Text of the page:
- Data grids enable near-cache topologies.
Taking a step back you’ll notice that there are actually more similarities than differences. While Oliver Mallasi lists the above points as features that prove data grids as being more configurable and so more adaptable, some of these do exist also in the NoSQL databases taking different forms:
- pluggable storage backends. Not many of the NoSQL databases have this feature,but Riak and Project Voldemort are offering different solutions that are optimized for specific scenarios.
- replicated and durable writes. Not the same as synchronous vs asynchronous writes, but a different perspective on writes.
- Notification mechanisms. Once again not all of the NoSQL databases support notification mechanisms, but a couple of them have offer some interesting approaches:
- Most of the NoSQL database have local per-node caches.
With these, I’ve probably made things even blurrier. But let me try to draw a line between data grids and NoSQL databases. Data grids are optimized for handling data in memory. Everything that spills over is secondary. On the other hand, NoSQL databases are for storing data. Thus they focus on how they organize data (on disk or in memory) and optimize access to it. Data grids are a processing/architectural model. NoSQL databases are storage solutions.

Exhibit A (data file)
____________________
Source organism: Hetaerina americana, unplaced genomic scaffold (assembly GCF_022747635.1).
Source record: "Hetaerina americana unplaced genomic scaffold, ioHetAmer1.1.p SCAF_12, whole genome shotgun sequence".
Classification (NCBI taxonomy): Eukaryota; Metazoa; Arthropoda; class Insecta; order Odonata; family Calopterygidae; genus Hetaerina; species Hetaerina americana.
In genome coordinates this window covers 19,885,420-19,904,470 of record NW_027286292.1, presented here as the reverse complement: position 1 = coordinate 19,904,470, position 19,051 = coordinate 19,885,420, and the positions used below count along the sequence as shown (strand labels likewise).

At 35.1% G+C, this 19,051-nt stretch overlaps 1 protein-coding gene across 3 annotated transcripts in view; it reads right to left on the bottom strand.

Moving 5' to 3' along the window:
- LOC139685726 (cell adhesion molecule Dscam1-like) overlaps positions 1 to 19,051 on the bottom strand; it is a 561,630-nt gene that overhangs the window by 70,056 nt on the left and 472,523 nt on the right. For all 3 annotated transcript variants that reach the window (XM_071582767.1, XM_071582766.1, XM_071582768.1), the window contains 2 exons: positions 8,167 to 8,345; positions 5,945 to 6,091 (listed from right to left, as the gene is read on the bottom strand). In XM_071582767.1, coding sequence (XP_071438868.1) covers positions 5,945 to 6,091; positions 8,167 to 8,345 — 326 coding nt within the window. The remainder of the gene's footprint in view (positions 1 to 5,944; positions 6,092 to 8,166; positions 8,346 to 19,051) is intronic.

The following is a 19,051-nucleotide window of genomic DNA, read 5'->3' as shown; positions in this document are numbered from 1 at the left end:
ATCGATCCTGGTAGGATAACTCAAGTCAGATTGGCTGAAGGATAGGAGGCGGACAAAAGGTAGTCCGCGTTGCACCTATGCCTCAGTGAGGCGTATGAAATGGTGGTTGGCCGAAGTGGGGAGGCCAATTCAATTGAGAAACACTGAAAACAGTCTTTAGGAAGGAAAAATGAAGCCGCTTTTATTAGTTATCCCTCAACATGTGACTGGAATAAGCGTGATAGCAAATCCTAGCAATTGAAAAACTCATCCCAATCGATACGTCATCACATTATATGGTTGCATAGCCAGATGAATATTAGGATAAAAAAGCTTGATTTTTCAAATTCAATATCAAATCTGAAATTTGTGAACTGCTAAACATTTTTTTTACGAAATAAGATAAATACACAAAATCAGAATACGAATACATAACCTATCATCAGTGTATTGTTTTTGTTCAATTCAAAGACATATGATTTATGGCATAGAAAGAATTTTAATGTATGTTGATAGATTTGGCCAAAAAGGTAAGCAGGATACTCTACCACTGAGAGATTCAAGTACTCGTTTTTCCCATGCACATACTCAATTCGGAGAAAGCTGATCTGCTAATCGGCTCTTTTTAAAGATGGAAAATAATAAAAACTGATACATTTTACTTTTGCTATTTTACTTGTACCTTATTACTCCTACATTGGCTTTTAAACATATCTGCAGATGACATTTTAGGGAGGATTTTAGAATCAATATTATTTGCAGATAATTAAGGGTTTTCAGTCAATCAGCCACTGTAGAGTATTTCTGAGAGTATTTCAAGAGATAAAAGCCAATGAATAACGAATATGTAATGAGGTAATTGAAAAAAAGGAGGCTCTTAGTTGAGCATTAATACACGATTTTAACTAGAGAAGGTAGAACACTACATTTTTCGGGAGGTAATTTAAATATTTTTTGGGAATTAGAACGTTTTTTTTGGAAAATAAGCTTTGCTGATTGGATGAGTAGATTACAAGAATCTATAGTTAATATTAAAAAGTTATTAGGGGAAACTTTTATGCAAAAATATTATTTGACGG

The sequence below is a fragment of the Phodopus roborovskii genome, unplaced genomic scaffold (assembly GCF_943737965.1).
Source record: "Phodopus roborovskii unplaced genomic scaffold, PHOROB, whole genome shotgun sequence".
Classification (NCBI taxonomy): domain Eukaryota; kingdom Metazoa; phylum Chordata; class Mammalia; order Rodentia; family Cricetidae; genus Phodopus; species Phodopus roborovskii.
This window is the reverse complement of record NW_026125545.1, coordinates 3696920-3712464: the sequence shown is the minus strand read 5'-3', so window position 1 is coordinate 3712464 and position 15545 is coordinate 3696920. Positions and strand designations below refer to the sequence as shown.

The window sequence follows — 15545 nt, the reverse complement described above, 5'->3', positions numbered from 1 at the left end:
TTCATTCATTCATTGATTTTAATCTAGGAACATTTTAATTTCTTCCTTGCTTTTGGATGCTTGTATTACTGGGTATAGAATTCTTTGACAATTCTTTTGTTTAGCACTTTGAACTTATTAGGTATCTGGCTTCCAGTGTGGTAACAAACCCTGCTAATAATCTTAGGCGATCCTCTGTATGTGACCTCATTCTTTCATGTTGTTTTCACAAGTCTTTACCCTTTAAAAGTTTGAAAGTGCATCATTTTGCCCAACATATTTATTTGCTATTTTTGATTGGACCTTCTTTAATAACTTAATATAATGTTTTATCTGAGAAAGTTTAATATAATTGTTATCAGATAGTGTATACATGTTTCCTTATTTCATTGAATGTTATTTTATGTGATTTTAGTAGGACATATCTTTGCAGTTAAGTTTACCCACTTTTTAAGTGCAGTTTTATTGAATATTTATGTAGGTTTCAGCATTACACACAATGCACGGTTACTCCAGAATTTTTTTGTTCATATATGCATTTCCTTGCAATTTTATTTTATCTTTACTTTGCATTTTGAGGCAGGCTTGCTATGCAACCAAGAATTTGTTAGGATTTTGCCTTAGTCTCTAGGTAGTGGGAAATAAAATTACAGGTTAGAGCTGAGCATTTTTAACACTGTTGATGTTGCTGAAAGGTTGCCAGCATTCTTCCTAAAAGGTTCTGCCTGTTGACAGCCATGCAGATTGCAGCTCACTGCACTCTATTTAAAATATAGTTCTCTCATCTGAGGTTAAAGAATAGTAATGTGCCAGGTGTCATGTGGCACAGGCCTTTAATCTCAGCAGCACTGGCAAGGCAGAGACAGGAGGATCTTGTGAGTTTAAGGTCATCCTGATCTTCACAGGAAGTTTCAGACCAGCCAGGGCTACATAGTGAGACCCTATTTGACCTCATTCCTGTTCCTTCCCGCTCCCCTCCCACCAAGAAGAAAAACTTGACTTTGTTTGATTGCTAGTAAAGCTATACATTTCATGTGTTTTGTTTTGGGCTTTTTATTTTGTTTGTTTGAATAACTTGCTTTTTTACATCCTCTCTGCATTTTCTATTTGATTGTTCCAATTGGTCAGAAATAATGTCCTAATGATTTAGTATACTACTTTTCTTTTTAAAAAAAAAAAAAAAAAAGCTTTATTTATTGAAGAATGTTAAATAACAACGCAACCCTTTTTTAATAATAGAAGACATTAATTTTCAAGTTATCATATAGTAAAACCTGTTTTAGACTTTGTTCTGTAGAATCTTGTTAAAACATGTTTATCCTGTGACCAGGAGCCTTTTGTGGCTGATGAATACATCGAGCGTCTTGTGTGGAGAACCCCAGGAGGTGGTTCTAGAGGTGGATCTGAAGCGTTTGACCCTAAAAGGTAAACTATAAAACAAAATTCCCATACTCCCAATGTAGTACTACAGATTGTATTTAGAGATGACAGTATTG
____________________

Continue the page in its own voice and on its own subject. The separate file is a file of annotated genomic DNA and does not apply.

Original title and link: Data Grid or NoSQL? What are the common points? The main differences? ( ©myNoSQL)
Werner Vogels in the post about Amazon DynamoDB:
We had been pushing the scalability of commercially available technologies to their limits and finally reached a point where these third party technologies could no longer be used without significant risk. This was not our technology vendors’ fault; Amazon’s scaling needs were beyond the specs for their technologies and we were using them in ways that most of their customers were not. A number of outages at the height of the 2004 holiday shopping season can be traced back to scaling commercial technologies beyond their boundaries.